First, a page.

Somebody Else’s Nightmare
Strength and Kindness
Review by Alex Henderson

Somebody Else’s Nightmare sounds like the name of a band that offers some type of very loud, edgy, brash, in-your-face rock: perhaps metal, perhaps industrial, perhaps punk, perhaps grunge.  But the Sonoma, California-based Somebody Else’s Nightmare don’t sound anything like that.  Strength and Kindness is not an album that is easy to pin down stylistically: this 52-minute CD doesn’t fit neatly into one particular category.  But if one had to have a brief description of what it is that they do, the most appropriate would be “an appealing mixture of fusion, post-bop, soft rock, adult contemporary and soul-jazz.”  A variety of direct or indirect influences assert themselves on this 2014 release, from Spyro Gyra, the Yellowjackets and McCoy Tyner to Paul Simon, Steely Dan and Michael Franks.  On the vocal offerings (which include “Destination Nowhere” and the melancholy “Lonely Town”), it is clear that they appreciate the hipper, more creative side of 1970s/early 1980s soft rock and adult contemporary.  “The Light Will Show the Way,” another vocal tune, combines jazzy alternative rap along the lines of Digable Planets, the Roots or Kuf Knotz with hints of vibist/singer Roy Ayers’ late 1970s/early 1980s recordings (which makes sense because many alternative rappers have sampled Ayers).

But most of this album is instrumental jazz, and Somebody Else’s Nightmare turn to different areas of jazz for inspiration.  “Worker Bees,” “Again Dawn” and “Generic Happy Song” are exuberant examples of fusion: they successfully combine the electric muscle of rock and funk with the improvisatory freedom of jazz, and they aren’t unlike
the type of instrumentals that Spyro Gyra or the Yellowjackets would have come up with during the 1980s.   Although “Worker Bees” briefly incorporates some scattered vocals, it is for all intents and purposes an instrumental.

The driving “Snake Hair,” meanwhile, would not be out of place on an album by Scott Henderson & Tribal Tech.  But the mood on the eerie “Drones” and the title track is more post-bop.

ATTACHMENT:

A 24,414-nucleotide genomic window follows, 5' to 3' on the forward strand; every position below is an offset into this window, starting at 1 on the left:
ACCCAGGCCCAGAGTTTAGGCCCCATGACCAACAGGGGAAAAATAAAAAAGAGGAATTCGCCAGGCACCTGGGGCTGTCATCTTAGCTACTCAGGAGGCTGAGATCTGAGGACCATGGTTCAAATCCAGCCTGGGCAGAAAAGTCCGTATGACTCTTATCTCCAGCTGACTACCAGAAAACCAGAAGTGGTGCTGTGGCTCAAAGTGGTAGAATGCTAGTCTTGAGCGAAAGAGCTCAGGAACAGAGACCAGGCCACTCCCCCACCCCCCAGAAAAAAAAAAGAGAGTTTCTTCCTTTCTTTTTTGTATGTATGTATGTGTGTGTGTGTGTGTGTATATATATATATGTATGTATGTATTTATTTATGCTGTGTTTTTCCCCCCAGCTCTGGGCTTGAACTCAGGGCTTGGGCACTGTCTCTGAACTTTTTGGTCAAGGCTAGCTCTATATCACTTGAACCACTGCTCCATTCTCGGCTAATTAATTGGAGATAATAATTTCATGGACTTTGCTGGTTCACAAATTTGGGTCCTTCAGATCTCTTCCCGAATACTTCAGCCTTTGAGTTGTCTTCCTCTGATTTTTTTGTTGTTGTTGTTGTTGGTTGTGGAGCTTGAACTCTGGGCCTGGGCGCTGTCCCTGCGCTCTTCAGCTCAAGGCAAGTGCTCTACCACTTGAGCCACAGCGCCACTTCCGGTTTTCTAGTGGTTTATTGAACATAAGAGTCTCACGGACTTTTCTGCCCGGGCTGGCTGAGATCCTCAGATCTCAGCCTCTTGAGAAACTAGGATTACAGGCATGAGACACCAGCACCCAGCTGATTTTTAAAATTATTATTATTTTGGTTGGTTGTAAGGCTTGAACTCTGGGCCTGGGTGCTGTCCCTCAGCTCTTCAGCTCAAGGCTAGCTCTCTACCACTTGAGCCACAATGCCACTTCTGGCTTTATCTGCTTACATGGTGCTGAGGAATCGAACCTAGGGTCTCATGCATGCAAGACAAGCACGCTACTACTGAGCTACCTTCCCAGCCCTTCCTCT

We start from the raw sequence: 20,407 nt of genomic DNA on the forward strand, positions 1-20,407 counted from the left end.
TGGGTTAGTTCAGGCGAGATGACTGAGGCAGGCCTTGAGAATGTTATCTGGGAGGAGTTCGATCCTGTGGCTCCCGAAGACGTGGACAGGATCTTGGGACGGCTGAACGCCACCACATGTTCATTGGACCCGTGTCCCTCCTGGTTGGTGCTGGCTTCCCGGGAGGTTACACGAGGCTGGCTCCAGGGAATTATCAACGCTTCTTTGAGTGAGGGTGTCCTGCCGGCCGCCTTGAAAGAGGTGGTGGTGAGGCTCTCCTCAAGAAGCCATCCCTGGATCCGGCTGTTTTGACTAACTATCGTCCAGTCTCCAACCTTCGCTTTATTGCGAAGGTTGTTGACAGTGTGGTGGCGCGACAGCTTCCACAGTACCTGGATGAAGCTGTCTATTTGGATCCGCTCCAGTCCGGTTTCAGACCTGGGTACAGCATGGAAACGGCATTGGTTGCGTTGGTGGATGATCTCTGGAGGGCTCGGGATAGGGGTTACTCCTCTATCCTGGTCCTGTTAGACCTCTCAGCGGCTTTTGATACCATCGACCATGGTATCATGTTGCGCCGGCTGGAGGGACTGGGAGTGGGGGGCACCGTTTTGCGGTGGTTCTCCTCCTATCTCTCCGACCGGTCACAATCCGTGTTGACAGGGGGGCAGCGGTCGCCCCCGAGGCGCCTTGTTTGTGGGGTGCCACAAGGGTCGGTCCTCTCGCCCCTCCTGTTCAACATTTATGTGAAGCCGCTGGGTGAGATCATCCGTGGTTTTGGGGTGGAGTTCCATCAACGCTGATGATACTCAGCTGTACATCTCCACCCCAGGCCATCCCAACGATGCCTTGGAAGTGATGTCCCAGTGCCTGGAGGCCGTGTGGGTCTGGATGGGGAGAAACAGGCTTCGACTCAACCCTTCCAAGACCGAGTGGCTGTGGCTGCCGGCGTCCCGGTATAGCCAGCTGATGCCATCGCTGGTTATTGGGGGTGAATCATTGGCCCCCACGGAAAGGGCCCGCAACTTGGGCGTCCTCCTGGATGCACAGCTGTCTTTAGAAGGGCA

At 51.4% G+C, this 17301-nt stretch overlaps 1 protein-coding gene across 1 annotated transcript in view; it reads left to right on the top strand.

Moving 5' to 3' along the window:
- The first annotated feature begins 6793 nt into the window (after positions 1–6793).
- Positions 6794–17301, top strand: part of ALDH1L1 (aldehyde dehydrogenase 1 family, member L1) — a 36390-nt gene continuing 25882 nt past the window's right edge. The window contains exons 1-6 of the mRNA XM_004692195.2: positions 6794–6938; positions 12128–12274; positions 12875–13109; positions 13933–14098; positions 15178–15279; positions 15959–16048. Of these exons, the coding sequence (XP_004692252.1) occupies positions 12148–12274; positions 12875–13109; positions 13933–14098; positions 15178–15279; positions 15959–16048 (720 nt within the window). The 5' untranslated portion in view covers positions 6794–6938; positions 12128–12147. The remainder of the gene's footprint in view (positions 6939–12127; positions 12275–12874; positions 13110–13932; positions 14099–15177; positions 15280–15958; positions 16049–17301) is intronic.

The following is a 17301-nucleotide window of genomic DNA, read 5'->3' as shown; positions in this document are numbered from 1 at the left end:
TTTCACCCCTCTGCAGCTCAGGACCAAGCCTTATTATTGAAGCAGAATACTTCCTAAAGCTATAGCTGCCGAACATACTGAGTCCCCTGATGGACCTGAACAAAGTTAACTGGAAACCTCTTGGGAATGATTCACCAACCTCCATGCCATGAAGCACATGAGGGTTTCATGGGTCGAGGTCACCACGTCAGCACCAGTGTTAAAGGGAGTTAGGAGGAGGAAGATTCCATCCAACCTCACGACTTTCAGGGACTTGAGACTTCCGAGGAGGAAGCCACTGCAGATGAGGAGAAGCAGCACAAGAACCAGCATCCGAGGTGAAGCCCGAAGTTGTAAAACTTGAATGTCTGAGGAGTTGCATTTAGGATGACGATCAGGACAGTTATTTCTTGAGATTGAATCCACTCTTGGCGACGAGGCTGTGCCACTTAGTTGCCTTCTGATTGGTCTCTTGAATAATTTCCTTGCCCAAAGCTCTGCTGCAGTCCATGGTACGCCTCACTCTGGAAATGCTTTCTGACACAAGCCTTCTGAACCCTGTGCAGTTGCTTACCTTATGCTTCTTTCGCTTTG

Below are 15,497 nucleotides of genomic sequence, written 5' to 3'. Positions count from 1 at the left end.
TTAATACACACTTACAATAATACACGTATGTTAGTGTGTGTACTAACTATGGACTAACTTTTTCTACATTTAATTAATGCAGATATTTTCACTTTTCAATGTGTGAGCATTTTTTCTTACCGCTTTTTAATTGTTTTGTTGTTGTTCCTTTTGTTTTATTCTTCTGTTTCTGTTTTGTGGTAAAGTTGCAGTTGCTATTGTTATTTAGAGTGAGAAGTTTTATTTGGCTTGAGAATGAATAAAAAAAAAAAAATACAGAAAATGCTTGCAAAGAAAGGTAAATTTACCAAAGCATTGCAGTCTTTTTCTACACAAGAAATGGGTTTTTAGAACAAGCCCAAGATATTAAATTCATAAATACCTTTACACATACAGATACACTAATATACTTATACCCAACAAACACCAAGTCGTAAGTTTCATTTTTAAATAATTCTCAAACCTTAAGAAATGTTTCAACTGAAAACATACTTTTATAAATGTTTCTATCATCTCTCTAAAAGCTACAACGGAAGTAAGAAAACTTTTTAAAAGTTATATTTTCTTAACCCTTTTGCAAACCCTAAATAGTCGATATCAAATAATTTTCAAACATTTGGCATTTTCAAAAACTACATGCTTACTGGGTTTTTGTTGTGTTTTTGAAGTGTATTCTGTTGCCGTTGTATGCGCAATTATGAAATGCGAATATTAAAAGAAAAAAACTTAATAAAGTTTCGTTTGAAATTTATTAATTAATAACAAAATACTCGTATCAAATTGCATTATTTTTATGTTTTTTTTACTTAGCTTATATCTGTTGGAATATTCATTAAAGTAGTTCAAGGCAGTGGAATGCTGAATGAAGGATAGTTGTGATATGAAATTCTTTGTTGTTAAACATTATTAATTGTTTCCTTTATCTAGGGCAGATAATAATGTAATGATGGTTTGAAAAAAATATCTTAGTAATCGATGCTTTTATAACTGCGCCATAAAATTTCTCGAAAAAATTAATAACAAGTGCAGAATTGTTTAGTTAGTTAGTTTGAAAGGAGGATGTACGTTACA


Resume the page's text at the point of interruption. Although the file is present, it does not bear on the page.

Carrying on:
“A Yard Full of Joes” is also a jazz instrumental, although it isn’t fusion or post-bop but rather, an infectious, funky soul-jazz groove along the lines of the Crusaders.  That is, the Crusaders of the 1970s.  During the 1960s (back when Wayne Henderson, Joe Sample and the rest of the Crusaders were still calling themselves the Jazz Crusaders), the Crusaders were often compared to Art Blakey & the Jazz Messengers.  But in the 1970s, the Crusaders shifted their focus to more of an electric jazz-funk approach and tried to increase their visibility in the R&B market.  And it is that side of the Crusaders that Somebody Else’s Nightmare brings to mind on “A Yard Full of Joes.”

The lineup on Strength and Kindness consists of head honcho Joe Holiday (who produced and arranged the album and wrote all the material) on bass and vocals, Cherie Chooljian on electric keyboards and background vocals, Alex Garcia and Adam Mick on woodwinds, and Miles Tune on percussion.  All of these musicians clearly know their way around their instruments, and they sound like they are quite comfortable with the album’s unpredictable nature.  Being this eclectic and unpredictable is not easy: imagine being in a band where you are required to play soft rock or adult contemporary one minute and fusion, post-bop or soul-jazz the next.  One needs a lot of skill and a broad-minded attitude in order to pull that off and do it well.  However, being all over the place musically can be fun if the musicians have the talent for it, and the members of Somebody Else’s Nightmare sound like they are having a great deal of fun on Strength & Kindness.  They don’t sound intimidated by having so much variety on one album: whether they are playing fusion on “Snake Hair,” “Worker Bees,” “Generic Happy Song” and “Again Dawn” or soft rock/adult contemporary on “Destination Nowhere,” Holiday and his colleagues sound like they are having a good time throughout this album.   And the fact that Strength and Kindness is as far-reaching as it is does not mean that it sounds unfocused or confused.   Somebody Else’s Nightmare give the impression that they knew exactly what they were doing when they went into the studio to record this disc.

Strength and Kindness is a promising effort from these residents of the California Wine Country.